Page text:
EARLY LAST YEAR I was sent a copy of Yaa Gyasi’s debut novel. A multigenerational epic, tracing half sisters separated by the trans-Atlantic slave trade, “Homegoing” recalls the work of Eleanor Catton and Garth Risk Hallberg in its virtuosity. Months later I discovered the artist Toyin Ojih Odutola. Procrastinating on Instagram, as one does, I stumbled upon “Untitled (Dotun. Enugu, Nigeria).” The work, made in 2012, features the artist’s signature style: a face rendered in feathery marks, black and white, ballpoint pen on paper. The haunting image seemed to have been created at once in a hurry and with meticulous care: a close-up of a face (her brother’s, I’d learn) that radiated might and melancholy.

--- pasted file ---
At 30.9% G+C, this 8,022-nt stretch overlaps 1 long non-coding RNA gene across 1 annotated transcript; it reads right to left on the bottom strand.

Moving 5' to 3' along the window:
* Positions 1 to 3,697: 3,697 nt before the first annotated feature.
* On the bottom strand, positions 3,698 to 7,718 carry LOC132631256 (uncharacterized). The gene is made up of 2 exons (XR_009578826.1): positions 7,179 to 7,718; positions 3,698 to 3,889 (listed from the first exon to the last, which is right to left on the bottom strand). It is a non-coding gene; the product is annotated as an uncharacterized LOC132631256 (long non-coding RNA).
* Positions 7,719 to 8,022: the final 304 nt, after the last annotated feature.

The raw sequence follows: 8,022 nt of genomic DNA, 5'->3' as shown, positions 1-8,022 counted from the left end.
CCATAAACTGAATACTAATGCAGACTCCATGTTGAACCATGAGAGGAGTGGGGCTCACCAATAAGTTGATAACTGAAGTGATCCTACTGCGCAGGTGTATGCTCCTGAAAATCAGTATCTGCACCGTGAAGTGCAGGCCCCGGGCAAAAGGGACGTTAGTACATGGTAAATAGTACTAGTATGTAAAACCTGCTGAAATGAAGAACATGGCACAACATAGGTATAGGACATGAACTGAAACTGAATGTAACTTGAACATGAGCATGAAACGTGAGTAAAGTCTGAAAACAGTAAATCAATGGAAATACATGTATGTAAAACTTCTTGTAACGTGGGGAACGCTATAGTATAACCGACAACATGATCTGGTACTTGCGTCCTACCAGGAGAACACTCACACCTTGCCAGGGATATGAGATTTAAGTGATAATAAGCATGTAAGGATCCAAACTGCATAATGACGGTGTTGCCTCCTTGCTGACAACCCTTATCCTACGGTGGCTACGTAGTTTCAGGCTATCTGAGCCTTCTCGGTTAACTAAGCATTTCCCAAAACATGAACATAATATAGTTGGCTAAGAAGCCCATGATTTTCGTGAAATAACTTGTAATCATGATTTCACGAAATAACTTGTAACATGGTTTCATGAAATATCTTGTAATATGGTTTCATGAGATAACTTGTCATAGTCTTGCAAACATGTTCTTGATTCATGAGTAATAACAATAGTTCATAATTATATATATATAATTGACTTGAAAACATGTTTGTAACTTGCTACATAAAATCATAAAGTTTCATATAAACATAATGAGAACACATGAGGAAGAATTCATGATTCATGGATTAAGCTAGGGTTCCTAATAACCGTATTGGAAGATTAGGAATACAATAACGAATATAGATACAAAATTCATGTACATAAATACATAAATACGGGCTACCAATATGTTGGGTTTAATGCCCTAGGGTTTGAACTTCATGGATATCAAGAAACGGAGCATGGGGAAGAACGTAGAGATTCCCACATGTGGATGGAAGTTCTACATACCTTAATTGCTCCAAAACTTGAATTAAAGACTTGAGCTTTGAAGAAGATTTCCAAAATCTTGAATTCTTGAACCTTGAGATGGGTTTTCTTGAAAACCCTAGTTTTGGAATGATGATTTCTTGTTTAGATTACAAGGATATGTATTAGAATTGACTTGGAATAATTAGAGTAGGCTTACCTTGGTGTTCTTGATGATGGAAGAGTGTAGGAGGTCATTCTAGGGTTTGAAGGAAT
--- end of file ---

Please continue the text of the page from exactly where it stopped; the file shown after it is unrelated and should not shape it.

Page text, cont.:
That these consummate artists were both West African thrilled me to no end. I am a Nigerian-Ghanaian who pursued an unlikely creative career; here were two comrades at the top of their creative fields. The Ghanaian-born Gyasi sold her debut for a reported seven figures when she was 25. At 31, the Nigerian-born Ojih Odutola, whose work is in the collection of the Smithsonian National Museum of African Art, has had numerous solo gallery shows. Even without finding their surnames familiar, I’d have marveled at their accomplishments — and was astounded to learn that they not only knew each other, but had both lived in Huntsville, Ala. How was it, I wondered, that two celebrated young artists came from this one Southern town? And what did it say that these poignant observers of race in America weren’t American-born at all?